State Rep. Park Cannon and Dr. David Holland

Queer Georgia state representative pushes PrEP bill

Georgia could launch a three-year statewide pilot program to distribute free pre-exposure HIV prophylaxis — or PrEP — to men and women at high risk for infection before 2021, under legislation working its way through the state House.

If passed, House Bill 755 would make Georgia one of just a handful of states that set aside resources to help put Truvada into the hands of the many uninsured and under-insured men and women hit hardest by the virus. States with similar efforts include New York, Florida and Washington state.

Georgia’s proposal, spearheaded by queer state Rep. Park Cannon (D-Atlanta) authorizes state health officials to create and manage a program working with community stakeholders. They are to report on the effectiveness of the program by Dec. 31, 2021.

How much the program would cost the state and how people would enroll are pending.

Media attention shifted on HIV

Though the legislation is still in its very early stages, HIV advocates believe it’s a huge step for Georgia, which is second in the country only to Washington, D.C. for new HIV diagnoses.

“Our overall goal is to create more of an environment in Georgia where, policy-wise and legislative, [it] is more conducive to ending the epidemic,” said Devin Barrington-Ward, senior policy advisor for the National Black Leadership Commission on AIDS, which partnered with Cannon to help shape the legislation.

Barrington-Ward explained the New York advocacy group has spent three years inviting Georgia lawmakers and community stakeholders to roundtables geared first at educating and breaking down myths surrounding HIV. One of the biggest misconceptions: that HIV isn’t that big of a threat anymore.

“Media attention has definitely shifted,” he said, comparing it to coverage during the early years of the HIV epidemic. “Lawmakers stopped talking about HIV as much.”

While mainstream media coverage has dwindled, new HIV infections are still going strong — particularly in the South.

Southern states made up more than half of new HIV diagnoses in 2016, according to the Centers for Disease Control and Prevention. Georgia is a national leader, with an estimated 31.8 diagnoses per 100,000 people in 2016, the agency reported.

Among the most impacted, say officials, are gays, blacks and the poor.

Truvada could help. The drug works by preventing the virus from establishing an infection and has been shown to reduce the risk of HIV infection by up to 92 percent.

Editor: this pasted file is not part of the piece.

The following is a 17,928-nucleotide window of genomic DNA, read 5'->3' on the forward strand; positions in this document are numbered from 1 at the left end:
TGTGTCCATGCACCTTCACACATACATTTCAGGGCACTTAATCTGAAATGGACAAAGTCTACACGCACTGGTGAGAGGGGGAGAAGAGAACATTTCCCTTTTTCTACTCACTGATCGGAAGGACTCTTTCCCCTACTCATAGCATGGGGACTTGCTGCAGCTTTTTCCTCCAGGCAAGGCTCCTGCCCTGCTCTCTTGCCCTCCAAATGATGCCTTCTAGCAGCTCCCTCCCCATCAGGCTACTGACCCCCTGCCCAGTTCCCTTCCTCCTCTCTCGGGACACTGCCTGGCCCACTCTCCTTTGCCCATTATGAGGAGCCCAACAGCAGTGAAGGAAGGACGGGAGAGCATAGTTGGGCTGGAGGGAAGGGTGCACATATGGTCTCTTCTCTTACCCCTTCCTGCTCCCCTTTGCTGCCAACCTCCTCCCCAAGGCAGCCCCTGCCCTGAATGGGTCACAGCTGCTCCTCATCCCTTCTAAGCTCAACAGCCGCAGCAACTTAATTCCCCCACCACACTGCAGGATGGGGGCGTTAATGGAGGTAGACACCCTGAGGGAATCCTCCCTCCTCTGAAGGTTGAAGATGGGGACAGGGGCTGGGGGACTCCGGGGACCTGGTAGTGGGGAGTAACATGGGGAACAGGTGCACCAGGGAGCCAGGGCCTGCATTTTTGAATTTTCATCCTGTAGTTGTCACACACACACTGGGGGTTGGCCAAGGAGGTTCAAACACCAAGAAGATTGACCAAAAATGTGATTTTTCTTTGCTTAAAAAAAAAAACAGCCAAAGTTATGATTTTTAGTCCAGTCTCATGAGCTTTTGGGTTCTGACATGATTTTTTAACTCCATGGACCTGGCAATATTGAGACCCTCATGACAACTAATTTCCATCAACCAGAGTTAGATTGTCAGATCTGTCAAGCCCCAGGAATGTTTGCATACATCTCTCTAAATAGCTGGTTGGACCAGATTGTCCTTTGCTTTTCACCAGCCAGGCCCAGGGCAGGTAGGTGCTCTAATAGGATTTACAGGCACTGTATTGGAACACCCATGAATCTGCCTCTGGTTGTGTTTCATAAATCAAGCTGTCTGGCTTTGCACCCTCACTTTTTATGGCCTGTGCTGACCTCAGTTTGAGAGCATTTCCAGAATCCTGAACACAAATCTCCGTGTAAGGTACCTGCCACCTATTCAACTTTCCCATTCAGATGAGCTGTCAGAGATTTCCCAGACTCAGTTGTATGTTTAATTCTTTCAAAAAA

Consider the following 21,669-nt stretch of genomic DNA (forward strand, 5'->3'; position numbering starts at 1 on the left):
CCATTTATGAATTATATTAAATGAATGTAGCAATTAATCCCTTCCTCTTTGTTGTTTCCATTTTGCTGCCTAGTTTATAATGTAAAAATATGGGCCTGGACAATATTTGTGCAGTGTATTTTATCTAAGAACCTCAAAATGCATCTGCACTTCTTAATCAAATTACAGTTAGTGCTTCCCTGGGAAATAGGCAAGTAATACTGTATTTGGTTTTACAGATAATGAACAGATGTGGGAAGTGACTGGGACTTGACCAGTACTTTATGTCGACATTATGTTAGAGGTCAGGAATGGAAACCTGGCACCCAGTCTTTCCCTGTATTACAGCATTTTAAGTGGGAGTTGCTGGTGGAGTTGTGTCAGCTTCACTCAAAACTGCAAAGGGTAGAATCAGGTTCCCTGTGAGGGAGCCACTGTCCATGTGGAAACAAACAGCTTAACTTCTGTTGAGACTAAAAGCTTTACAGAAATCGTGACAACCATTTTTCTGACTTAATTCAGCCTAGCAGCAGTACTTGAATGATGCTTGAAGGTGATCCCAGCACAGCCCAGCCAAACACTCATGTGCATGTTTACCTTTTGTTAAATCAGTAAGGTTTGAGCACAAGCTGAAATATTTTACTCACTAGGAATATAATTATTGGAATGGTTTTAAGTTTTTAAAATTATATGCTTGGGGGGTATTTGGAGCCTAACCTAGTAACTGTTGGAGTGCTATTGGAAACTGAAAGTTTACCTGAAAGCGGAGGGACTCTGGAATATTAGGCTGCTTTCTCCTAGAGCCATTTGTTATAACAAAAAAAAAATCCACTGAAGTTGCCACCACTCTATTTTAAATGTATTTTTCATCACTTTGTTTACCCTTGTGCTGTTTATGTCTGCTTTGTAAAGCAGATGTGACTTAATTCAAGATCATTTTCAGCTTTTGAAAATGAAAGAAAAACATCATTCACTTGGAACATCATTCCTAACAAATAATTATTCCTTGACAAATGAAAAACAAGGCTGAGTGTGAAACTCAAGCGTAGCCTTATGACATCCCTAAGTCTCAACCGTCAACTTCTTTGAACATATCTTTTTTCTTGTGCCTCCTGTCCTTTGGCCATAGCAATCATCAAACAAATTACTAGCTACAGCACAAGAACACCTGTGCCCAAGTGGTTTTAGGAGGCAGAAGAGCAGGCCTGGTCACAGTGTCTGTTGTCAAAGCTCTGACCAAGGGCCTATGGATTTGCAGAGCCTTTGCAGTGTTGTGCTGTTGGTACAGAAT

But makers say it requires daily use and frequent doctor visits — expenses that can put it out of reach to many of the communities that need it most, according to Dr. David Holland, chief clinical officer at the Fulton County Board of Health. The clinic, one of just a handful serving the uninsured in the state, has started over 250 people on PrEP since 2016.

The medication is vital in helping people have safer sex, said Holland, explaining many people have an easier time popping a daily pill than making decisions about sexual health in the heat of an intimate encounter. But the highest risk people have to be able to get the medicine in the first place.

“The problem is there are not very many places around offering PrEP to people without insurance, so we have people coming from as far away as Gainesville and Savannah,” he said, adding that getting more clinics serving that population can go a long way toward making a dent in the epidemic. “This legislation is a good start,” he said.

‘In my opinion, it’s common sense’

Steven Bristow has experienced the benefits — and costs — of PrEP firsthand. The gay Marietta man has spent five years using Truvada to supplement more traditional methods of safer sex.

“Sometimes I know I can play risky, so it’s like well, I want to at least still have some type of protection,” he said.

His regimen includes visits to the doctor every few months for blood work, STD screening and other labs designed to make sure he remains HIV negative and that the drug isn’t having negative effects on his vital organs.

Though he’s insured, his treatment is still costly.

“All the tests you have to take and all the bloodwork from seeing your doctor, it’s going to add up very fast,” he said.

Regardless, he said the protection is worth it and hoped the new bill could extend the safety net even further.

“In my opinion,” he said, “it’s common sense.”

Georgia’s bill would authorize state health officials to work with Gilead, makers of Truvada, to supplement the pharmaceutical company’s existing medication assistance program with wraparound services such as lab work and other medical add-ons.

HB 755 has yet to go before committee.

Ward-Barrington said BLACA has planned similar efforts in Mississippi and Florida. The group is purposely targeting places with high HIV case loads and active black lawmakers.

“It’s our belief that black people have to be involved in issues that are impacting black people disproportionately,” he said.